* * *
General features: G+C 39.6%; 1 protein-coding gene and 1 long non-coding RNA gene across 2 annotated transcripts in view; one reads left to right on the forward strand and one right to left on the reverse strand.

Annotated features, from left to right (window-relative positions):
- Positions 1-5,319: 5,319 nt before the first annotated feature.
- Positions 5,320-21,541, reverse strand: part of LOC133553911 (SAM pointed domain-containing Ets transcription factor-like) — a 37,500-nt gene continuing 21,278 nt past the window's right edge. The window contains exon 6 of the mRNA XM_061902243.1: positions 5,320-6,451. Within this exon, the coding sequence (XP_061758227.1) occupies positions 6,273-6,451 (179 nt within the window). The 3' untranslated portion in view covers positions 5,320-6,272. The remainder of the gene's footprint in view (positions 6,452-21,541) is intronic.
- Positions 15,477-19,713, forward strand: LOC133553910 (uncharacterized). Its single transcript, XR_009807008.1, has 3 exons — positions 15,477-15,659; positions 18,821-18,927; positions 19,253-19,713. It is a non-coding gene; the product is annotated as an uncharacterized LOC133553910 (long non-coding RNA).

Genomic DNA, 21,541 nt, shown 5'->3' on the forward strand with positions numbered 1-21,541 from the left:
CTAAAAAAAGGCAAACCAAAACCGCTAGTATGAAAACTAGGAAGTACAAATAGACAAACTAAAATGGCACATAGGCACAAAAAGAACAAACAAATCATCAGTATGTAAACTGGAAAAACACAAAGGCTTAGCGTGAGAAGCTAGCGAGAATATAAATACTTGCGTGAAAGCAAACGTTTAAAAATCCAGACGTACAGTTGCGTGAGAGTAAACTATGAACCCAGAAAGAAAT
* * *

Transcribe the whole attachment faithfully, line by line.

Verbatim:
General features: G+C 39.6%; 1 protein-coding gene and 1 long non-coding RNA gene across 2 annotated transcripts in view; one reads left to right on the forward strand and one right to left on the reverse strand.

Annotated features, from left to right (window-relative positions):
- Positions 1-5,319: 5,319 nt before the first annotated feature.
- Positions 5,320-21,541, reverse strand: part of LOC133553911 (SAM pointed domain-containing Ets transcription factor-like) — a 37,500-nt gene continuing 21,278 nt past the window's right edge. The window contains exon 6 of the mRNA XM_061902243.1: positions 5,320-6,451. Within this exon, the coding sequence (XP_061758227.1) occupies positions 6,273-6,451 (179 nt within the window). The 3' untranslated portion in view covers positions 5,320-6,272. The remainder of the gene's footprint in view (positions 6,452-21,541) is intronic.
- Positions 15,477-19,713, forward strand: LOC133553910 (uncharacterized). Its single transcript, XR_009807008.1, has 3 exons — positions 15,477-15,659; positions 18,821-18,927; positions 19,253-19,713. It is a non-coding gene; the product is annotated as an uncharacterized LOC133553910 (long non-coding RNA).

Genomic DNA, 21,541 nt, shown 5'->3' on the forward strand with positions numbered 1-21,541 from the left:
CTAAAAAAAGGCAAACCAAAACCGCTAGTATGAAAACTAGGAAGTACAAATAGACAAACTAAAATGGCACATAGGCACAAAAAGAACAAACAAATCATCAGTATGTAAACTGGAAAAACACAAAGGCTTAGCGTGAGAAGCTAGCGAGAATATAAATACTTGCGTGAAAGCAAACGTTTAAAAATCCAGACGTACAGTTGCGTGAGAGTAAACTATGAACCCAGAAAGAAAT